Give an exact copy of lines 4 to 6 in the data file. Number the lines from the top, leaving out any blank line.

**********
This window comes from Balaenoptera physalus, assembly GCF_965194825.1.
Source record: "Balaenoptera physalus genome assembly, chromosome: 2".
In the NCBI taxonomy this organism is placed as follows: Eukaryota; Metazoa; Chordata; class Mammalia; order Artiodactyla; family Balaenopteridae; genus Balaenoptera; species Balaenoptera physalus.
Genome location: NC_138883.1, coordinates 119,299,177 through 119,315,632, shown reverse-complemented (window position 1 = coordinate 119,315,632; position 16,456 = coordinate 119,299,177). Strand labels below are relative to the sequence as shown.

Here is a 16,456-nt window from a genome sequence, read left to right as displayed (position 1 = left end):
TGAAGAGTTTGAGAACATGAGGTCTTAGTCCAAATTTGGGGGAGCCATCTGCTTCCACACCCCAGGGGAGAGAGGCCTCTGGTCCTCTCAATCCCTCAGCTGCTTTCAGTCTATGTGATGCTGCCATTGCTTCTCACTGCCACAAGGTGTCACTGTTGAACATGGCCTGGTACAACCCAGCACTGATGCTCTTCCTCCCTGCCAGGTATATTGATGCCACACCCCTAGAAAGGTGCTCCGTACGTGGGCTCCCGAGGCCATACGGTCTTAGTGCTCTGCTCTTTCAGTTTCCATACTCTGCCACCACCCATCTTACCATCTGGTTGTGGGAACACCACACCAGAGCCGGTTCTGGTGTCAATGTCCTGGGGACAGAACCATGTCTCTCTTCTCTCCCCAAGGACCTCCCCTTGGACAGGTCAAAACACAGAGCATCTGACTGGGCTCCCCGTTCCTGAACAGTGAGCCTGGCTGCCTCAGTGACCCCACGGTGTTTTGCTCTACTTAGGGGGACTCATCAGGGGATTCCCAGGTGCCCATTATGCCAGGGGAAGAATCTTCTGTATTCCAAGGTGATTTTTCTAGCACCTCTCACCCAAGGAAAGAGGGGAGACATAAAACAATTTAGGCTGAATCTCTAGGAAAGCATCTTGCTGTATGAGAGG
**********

Genome location: NC_138883.1, coordinates 119,299,177 through 119,315,632, shown reverse-complemented (window position 1 = coordinate 119,315,632; position 16,456 = coordinate 119,299,177). Strand labels below are relative to the sequence as shown.

Here is a 16,456-nt window from a genome sequence, read left to right as displayed (position 1 = left end):
TGAAGAGTTTGAGAACATGAGGTCTTAGTCCAAATTTGGGGGAGCCATCTGCTTCCACACCCCAGGGGAGAGAGGCCTCTGGTCCTCTCAATCCCTCAGCTGCTTTCAGTCTATGTGATGCTGCCATTGCTTCTCACTGCCACAAGGTGTCACTGTTGAACATGGCCTGGTACAACCCAGCACTGATGCTCTTCCTCCCTGCCAGGTATATTGATGCCACACCCCTAGAAAGGTGCTCCGTACGTGGGCTCCCGAGGCCATACGGTCTTAGTGCTCTGCTCTTTCAGTTTCCATACTCTGCCACCACCCATCTTACCATCTGGTTGTGGGAACACCACACCAGAGCCGGTTCTGGTGTCAATGTCCTGGGGACAGAACCATGTCTCTCTTCTCTCCCCAAGGACCTCCCCTTGGACAGGTCAAAACACAGAGCATCTGACTGGGCTCCCCGTTCCTGAACAGTGAGCCTGGCTGCCTCAGTGACCCCACGGTGTTTTGCTCTACTTAGGGGGACTCATCAGGGGATTCCCAGGTGCCCATTATGCCAGGGGAAGAATCTTCTGTATTCCAAGGTGATTTTTCTAGCACCTCTCACCCAAGGAAAGAGGGGAGACATAAAACAATTTAGGCTGAATCTCTAGGAAAGCATCTTGCTGTATGAGAGG